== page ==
Nailing down the narrative of failure in Iraq

David French at National Review makes some of the same points I did the other day, about how the new “everyone who supported the Iraq war needs to shut up now” narrative assumes an idyllic alternate timeline where the lovable Saddam Hussein behaved himself after being left alone by the United States.  Why, that sweet old man would never have dreamed of using the WMD stockpiles our friends on the Left insist do not exist, even though ISIS found them in less than two weeks.  

French, who served in Iraq, has some tough criticisms about the early stages of the Iraq operation, but notes that the same could be said of just about any war, and the improvements made by the time he shipped home in 2008 were astounding.  He therefore has little patience for watching the people who wanted defeat in Iraq taking a victory lap and telling everyone else to shut up:

We are all responsible for our words and actions. Even though my influence is minimal (especially compared to my colleagues posting here on NRO and syndicated nationally) I sometimes agonize over individual words in blog posts. And I still think every day about the choices I made in Iraq. But if I’m responsible — as a supporter of the war from the beginning and a veteran of that same conflict — for what I say and do, so are the victory lappers. And I would not trade places with a group that helped manufacture the “war weariness” that gripped an American public that has, apart from a tiny minority, sacrificed nothing for this conflict and would continue to sacrifice nothing even if we maintained the small force in Iraq necessary to secure our gains. 

You helped America leave, and in so doing, you helped waste the sacrifice of those few who served.

Your moral superiority is misplaced.

Your victory lap is grotesque. 

As I said the other day, pointing out that eminent voices in the failure caucus, such as Hillary Clinton and Harry Reid, strongly supported going into Iraq is about more than pointing out their hypocrisy.  It’s about trying to remember what the situation was like, at the time the decision was made.  Because we live in one of the possible futures radiating from that moment, it doesn’t follow that our younger selves were wrong to worry about the others.

And as French points out, the people screaming that it’s all Bush’s fault today actively worked to secure defeat in Iraq for their own political and ideological purposes.  Rush Limbaugh noted last week that for the likes of Barack Obama, the most important task with respect to Iraq is nailing down the narrative that the whole thing was an absolute mistake and disaster, from beginning to end, so that today’s anti-Bush crowd can feel validated.  (And make no mistake, they’re anti-Bush, not “anti-war” – they were quiet as church mice when Obama showed that what a real unilateral headlong rush to war looks like in Libya, which turned into a bona fide disaster area ten minutes after Obama was finished with it.)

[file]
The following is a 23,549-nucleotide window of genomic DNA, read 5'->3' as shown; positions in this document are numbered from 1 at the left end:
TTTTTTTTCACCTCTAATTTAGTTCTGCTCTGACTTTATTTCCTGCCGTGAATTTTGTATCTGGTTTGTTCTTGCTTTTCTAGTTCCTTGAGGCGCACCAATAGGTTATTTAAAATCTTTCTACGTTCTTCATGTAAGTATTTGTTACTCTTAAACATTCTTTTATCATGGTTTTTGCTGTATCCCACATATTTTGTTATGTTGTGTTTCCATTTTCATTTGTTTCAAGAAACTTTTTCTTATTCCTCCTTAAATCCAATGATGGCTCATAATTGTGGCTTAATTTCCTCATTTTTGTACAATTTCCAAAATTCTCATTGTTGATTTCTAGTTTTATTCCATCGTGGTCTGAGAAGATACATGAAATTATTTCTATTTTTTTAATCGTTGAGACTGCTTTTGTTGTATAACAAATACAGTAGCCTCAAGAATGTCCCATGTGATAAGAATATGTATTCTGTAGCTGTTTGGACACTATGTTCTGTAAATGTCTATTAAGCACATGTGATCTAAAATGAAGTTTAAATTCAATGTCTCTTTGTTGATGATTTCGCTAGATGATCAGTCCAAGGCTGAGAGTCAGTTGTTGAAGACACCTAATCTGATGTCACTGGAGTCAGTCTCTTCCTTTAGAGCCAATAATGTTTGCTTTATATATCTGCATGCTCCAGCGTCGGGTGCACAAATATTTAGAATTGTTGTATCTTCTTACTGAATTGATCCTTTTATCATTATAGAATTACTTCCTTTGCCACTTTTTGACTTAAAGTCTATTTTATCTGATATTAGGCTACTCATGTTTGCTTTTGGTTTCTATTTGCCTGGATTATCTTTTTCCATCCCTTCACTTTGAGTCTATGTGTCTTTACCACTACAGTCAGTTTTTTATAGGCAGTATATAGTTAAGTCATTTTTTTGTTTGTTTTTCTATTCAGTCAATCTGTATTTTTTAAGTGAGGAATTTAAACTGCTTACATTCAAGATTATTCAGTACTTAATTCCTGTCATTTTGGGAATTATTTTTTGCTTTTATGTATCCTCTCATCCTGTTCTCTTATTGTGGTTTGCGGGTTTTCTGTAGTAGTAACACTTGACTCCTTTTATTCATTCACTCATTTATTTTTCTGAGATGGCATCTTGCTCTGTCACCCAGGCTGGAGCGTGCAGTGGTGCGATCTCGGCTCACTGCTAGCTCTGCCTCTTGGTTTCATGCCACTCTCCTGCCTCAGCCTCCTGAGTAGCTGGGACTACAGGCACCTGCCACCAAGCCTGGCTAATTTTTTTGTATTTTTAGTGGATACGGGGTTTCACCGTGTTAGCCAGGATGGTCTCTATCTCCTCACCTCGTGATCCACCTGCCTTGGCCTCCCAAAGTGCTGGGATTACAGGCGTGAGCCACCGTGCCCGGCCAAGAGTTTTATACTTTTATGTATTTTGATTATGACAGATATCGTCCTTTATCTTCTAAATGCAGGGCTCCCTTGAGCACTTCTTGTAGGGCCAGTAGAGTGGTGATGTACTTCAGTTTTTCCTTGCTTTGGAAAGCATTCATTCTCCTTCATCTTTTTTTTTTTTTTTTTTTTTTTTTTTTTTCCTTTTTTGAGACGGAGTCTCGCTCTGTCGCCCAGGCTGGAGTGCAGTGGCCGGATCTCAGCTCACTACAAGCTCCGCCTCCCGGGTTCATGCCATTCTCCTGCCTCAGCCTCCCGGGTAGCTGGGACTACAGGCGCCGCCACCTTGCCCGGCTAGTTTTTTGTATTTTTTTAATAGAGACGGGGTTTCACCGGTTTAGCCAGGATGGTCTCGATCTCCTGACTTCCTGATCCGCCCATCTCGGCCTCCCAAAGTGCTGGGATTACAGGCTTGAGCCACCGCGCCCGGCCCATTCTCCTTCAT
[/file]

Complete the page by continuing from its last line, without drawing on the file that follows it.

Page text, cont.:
The vast majority of Iraq war supporters, in 2002 and today, are not “pro-war” bloodthirsty types.  Many of them went to Iraq and served, but like the majority of soldiers, war was not their preferred solution to international problems.  The narrative anti-Bush types have been trying to scribble across the pages of history with magic markers assumes that only fools and psychopaths ever supported the invasion of Iraq, and the Democrats who signed on were either hypnotized by Bush’s evil powers, or bullied into it by polls that showed enormous support from a nation of fools and psychopaths.  But as even Barack Obama himself said – back when he was taking credit for the American withdrawal that he now blames entirely on the Iraqi government – something real and valuable was achieved after Saddam was knocked off his throne of bones.  

That achievement is in mortal peril right now, it might already be damaged beyond complete repair, and we could lose it completely.  I’m not inclined to tell anyone to shut up, but I must admit that I’m not terribly interested in advice from the people who wanted to fail in Iraq, and won’t exactly be upset if the whole thing ends with a Saigon-style helicopter evacuation of the US Embassy in Baghdad.